Human γδ T cells expressing Vγ2Vδ2 TCRs monitor foreign- and self-prenyl pyrophosphate metabolites in isoprenoid biosynthesis to mediate immunity to microbes and tumors. Vγ2Vδ2 cells have been used for adoptive cancer immunotherapy with some partial and complete remissions. Most trials have used continuous zoledronate exposure to expand Vγ2Vδ2 cells. Zoledronate inhibits farnesyl pyrophosphate synthase causing isopentenyl pyrophosphate to accumulate that then stimulates Vγ2Vδ2 cells. Because zoledronate exposure is toxic, we hypothesized that a short period of exposure would reduce T cell toxicity but still be sufficient for monocytes uptake. Supporting this hypothesis, pulse zoledronate exposure with IL-2 resulted in more uniform expansion of Vγ2Vδ2 cells with higher purity and cell numbers as compared with continuous exposure. These Vγ2Vδ2 cells had higher levels of CD107a and perforin and slightly increased tumor cytotoxicity. Importantly, adoptive immunotherapy with Vγ2Vδ2 cells derived by pulse stimulation controlled human PC-3 prostate cancer tumors in immunodeficient NSG mice significantly better (halting tumor growth) than those derived by continuous stimulation. Pulse zoledronate stimulation of Vγ2Vδ2 cells with IL-15 also resulted in higher purity and cell numbers. Like with CD8 αβ T cells, IL-15 preserved early memory Vγ2Vδ2 T cell subsets better than IL-2. However, adoptive immunotherapy with Vγ2Vδ2 cells derived with IL-15 showed similar inhibition of PC-3 tumor growth as those derived with IL-2. Thus, pulse zoledronate stimulation maximizes the purity, quantity, and quality of expanded Vγ2Vδ2 cells. This simple modification to existing protocols would likely enhance the effectiveness of adoptively transferred Vγ2Vδ2 T cells.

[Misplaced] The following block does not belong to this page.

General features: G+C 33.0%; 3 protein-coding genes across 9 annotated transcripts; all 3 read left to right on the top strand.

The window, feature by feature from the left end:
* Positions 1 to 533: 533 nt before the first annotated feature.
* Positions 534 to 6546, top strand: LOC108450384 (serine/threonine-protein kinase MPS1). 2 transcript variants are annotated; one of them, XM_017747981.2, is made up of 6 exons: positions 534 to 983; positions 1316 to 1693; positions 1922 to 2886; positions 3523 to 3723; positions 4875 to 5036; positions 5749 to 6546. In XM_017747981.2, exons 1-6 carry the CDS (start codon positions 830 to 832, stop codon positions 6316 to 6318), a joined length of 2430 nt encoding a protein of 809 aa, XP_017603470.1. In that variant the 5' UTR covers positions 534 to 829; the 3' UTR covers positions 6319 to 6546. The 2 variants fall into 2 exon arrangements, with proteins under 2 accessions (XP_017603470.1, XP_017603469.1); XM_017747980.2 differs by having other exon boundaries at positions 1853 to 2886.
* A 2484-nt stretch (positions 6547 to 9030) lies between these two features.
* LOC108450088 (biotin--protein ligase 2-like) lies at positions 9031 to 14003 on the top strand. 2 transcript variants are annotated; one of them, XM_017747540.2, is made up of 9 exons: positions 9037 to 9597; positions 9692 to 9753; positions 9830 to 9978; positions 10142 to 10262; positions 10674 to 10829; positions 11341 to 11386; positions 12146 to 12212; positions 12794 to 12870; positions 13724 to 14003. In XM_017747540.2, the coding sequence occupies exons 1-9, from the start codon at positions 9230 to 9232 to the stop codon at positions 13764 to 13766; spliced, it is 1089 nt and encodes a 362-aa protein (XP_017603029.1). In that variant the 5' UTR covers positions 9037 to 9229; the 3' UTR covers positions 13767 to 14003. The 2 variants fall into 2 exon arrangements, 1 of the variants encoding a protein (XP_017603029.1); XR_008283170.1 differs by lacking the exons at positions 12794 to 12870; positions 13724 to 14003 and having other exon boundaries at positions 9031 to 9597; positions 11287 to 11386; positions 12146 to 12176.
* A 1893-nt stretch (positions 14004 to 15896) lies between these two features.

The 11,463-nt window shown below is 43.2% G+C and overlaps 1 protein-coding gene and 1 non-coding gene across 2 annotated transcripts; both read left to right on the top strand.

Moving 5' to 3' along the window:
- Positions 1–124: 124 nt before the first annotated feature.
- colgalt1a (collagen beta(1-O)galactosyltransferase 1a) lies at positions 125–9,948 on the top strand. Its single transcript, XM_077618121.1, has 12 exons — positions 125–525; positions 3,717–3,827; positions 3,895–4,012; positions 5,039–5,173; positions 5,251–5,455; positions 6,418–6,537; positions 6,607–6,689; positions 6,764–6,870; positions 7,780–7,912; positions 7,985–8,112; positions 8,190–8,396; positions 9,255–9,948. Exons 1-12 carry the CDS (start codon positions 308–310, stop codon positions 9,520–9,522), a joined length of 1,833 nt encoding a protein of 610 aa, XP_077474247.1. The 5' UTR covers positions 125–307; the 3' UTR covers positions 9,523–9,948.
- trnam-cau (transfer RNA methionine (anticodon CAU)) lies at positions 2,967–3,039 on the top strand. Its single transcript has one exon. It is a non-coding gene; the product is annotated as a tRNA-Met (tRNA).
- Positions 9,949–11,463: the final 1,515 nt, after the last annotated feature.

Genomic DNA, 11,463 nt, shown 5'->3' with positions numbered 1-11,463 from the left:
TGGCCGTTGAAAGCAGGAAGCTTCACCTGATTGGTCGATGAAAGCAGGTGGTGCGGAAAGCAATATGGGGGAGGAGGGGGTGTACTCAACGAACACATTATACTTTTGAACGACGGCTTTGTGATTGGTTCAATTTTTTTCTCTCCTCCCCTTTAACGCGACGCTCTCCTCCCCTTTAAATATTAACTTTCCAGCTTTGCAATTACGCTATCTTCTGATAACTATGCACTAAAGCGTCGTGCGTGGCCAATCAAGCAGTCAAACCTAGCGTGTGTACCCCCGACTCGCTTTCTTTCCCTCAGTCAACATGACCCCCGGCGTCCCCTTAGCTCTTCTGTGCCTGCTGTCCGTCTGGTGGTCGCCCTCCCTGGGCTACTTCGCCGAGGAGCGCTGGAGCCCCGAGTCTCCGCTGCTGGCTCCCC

University of Iowa / Veterans Health Care System